- We've chatted on the ITV Daybreak sofa and stolen Kate and Dan's Danish pastries live on air.
- Made 500 people cry and stand in an ovation at Britmums Live after listening to What to Say When a Baby is Born with Down's Syndrome. (They are hoping to get Kleenex to sponsor this year!)
- ITV Westcountry featured us and our chickens in a piece about modelling and blogging.
- We've been featured in Bella Magazine, The Sun, Cornwall Today, The Mail and The Express and Woman's Own.
- I've sat through the night writing open letters to bigots, such as Geoffery Clark and Colin Brewer, there was a Girl Guides Brown Owl too. The letters have gone viral.
- I organise linkies and guest posts sessions to encourage others to write and share their experiences, for blogging is so cathartic.
- I've written articles and guest posts for SEN Magazine, Mummy and Me, My Child and Me, Learning Disability Today, Foundation for People with Learning Disabilities, Elite Magazine, the Makaton Charity, MamaUK and so many more.
- I'm flying to Edinburgh to speak at the launch on 21st March of an incredible, powerful new photographic book called 6% My Photographs, Their Words by Graham Miller which features families and young people with Down's Syndrome.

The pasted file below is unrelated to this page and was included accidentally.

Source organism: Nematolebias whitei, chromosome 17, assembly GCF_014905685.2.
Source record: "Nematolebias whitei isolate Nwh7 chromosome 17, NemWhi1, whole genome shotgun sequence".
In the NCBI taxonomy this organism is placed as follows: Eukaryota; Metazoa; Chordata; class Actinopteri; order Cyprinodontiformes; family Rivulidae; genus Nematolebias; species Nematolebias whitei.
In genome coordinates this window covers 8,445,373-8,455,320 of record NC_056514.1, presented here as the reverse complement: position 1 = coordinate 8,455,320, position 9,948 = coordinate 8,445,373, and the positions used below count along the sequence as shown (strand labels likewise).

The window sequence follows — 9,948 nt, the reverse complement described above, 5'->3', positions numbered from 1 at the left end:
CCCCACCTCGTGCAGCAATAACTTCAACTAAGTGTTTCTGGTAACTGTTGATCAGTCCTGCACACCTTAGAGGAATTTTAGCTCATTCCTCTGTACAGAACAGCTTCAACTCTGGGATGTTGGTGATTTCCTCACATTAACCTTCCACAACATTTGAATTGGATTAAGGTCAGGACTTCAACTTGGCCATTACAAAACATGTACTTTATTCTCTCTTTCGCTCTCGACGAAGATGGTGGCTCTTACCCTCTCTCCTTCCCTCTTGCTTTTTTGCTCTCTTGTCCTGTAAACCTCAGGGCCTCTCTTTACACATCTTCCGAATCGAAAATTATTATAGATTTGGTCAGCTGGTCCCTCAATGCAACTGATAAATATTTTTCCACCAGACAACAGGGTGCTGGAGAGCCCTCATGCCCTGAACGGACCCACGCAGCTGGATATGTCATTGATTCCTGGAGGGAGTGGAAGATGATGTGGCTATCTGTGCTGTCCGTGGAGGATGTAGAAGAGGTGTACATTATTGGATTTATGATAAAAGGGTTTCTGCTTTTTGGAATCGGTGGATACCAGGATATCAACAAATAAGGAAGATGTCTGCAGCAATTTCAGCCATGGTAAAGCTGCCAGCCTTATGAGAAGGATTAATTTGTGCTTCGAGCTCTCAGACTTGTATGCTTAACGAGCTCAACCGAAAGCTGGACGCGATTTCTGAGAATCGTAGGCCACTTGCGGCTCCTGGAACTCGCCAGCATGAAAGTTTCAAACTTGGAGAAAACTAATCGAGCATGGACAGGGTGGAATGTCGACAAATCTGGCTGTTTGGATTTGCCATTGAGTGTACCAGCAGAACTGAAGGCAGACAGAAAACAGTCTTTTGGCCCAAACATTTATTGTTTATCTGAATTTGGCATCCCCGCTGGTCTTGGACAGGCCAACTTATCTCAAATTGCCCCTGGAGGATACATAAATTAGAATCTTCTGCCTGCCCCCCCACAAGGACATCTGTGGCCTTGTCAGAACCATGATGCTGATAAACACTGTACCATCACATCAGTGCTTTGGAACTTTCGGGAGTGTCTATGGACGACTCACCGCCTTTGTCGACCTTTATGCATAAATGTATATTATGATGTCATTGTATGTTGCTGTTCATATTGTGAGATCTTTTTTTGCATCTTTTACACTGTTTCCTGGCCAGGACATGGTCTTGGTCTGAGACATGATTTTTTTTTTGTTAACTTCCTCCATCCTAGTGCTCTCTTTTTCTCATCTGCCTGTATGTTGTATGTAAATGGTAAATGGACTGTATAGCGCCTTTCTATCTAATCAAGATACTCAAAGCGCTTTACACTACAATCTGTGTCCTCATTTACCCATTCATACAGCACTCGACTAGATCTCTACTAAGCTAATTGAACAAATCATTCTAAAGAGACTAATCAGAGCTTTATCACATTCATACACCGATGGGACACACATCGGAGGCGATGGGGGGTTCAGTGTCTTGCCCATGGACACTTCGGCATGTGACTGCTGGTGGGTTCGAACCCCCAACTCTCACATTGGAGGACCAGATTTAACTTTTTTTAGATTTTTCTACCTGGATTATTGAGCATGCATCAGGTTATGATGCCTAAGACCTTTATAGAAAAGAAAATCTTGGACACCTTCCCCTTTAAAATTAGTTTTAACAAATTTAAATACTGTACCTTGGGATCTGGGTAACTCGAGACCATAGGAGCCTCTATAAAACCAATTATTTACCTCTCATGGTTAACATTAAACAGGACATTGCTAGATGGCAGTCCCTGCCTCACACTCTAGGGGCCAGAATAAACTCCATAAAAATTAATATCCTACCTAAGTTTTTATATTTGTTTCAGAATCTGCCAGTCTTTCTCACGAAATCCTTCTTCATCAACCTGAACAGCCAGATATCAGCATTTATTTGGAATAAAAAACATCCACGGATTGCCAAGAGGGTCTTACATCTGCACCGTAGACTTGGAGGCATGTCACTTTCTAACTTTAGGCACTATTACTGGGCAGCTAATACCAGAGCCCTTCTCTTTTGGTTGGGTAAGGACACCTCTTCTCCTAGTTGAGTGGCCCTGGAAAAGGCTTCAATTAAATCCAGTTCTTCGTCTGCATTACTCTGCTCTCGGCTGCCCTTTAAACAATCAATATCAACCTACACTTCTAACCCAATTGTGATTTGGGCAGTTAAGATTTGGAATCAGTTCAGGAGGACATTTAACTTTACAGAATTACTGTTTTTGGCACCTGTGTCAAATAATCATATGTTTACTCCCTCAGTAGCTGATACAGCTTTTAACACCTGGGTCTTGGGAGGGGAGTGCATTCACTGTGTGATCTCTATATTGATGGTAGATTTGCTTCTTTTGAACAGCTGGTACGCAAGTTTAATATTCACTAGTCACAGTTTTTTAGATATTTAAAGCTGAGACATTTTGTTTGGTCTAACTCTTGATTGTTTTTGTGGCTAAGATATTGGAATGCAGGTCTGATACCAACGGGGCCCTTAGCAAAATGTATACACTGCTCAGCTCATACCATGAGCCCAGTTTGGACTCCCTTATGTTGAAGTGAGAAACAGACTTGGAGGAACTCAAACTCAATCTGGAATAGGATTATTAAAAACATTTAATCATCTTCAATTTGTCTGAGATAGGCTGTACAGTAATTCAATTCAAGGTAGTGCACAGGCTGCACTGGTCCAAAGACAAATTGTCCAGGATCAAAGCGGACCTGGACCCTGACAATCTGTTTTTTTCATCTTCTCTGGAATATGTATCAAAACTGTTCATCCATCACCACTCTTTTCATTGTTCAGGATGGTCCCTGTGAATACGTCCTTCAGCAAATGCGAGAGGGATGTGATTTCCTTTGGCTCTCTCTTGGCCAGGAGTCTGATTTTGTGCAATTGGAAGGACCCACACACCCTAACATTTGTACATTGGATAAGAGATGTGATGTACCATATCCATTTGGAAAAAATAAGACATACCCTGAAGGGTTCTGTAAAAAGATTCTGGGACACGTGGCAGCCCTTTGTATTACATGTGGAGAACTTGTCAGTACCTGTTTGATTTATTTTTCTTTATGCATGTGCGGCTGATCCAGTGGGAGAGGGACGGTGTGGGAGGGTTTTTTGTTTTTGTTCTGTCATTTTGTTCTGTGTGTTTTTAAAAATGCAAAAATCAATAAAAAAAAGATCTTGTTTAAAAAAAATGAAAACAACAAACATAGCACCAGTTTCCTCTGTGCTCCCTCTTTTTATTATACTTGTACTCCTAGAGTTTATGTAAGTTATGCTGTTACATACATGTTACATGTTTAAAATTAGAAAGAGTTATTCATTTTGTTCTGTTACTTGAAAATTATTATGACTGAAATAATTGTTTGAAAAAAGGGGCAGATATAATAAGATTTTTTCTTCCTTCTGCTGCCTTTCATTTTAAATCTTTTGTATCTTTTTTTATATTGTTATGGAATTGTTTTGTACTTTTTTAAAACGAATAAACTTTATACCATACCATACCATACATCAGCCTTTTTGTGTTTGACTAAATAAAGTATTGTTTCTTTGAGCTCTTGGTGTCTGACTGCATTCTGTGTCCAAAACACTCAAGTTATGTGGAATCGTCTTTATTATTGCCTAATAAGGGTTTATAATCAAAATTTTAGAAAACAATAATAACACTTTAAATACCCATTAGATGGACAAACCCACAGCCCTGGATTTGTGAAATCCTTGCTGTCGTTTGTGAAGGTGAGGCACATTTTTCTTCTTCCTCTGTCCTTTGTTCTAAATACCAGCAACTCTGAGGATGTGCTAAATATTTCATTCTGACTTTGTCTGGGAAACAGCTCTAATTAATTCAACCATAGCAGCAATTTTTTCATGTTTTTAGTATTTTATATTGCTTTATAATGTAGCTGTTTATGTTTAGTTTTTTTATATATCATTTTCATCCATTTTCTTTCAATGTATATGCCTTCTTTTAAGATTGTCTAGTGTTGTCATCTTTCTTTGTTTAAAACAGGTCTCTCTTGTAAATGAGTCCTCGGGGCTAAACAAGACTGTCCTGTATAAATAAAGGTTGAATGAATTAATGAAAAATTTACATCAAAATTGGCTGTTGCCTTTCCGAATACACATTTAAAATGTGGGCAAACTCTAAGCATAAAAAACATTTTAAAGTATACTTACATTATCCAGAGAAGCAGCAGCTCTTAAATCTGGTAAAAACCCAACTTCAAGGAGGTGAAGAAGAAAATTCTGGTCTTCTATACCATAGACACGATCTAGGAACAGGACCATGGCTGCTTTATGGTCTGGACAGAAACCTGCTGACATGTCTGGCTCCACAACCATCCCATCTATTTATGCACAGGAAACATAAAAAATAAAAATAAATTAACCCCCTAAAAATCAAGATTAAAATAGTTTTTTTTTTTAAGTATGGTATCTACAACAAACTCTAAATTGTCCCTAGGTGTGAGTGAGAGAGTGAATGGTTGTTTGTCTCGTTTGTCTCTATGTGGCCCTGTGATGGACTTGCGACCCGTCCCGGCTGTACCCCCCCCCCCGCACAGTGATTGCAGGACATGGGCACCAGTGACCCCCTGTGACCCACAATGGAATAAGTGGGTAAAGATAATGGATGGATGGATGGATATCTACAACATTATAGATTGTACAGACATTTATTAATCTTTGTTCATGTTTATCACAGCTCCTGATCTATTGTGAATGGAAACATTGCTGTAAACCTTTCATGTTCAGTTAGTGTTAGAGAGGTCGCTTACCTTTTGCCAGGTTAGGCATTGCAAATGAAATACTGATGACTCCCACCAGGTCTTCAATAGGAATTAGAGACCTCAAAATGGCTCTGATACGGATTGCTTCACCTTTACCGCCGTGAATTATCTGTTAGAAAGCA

- I am spreading the word that 21st March is World Down Syndrome Day and encouraging as many people as possible to get involved to spread awareness.
- Natty has been awarded a Local Hero Child of Courage or Achievement Award for her modelling by Pirate FM.
- Natty has been chosen as one of 50 finalists out of 23,000 entrants into the Face of Kinder Competition.
Well, you get the idea. It's been a head-spinningly busy, fly-by-the-seat-of-your-pants kind of year.
But to have that recognised is... well, I am very proud and it means that my efforts are having an effect.
Downs Side Up now takes up as much time as a full time job, mostly late into the night and when the children are at school. We live in Cornwall, so all that toing and froing to London is a bit of a pain, and we are often out of pocket. I sometimes have to turn things down because I can't fit it all in. We've even talked about moving to enable me to further my work.
I feel I have a duty to carry on, because I can.
And people seem to like listening and reading, so that's a bonus :)
The message is spreading that our children are a wonderful enhancement in life. So essentially all the late nights are worth it. So I'll carry on if you don't mind...
Thank you to everyone who nominated me for this award. I already feel like a winner and am in extraordinary company. I think all 10 finalists should all just have a group hug on the night. And thank you to everyone who has lifted me, inspired me and encouraged me. Those who have helped me through the scary moments when the trolls said unspeakable things about our precious daughter and I nearly gave up through fear. Those who helped spread the word, those who demanded I continue to shine a light into the darkest of shadows.
Thank you. Thank you all.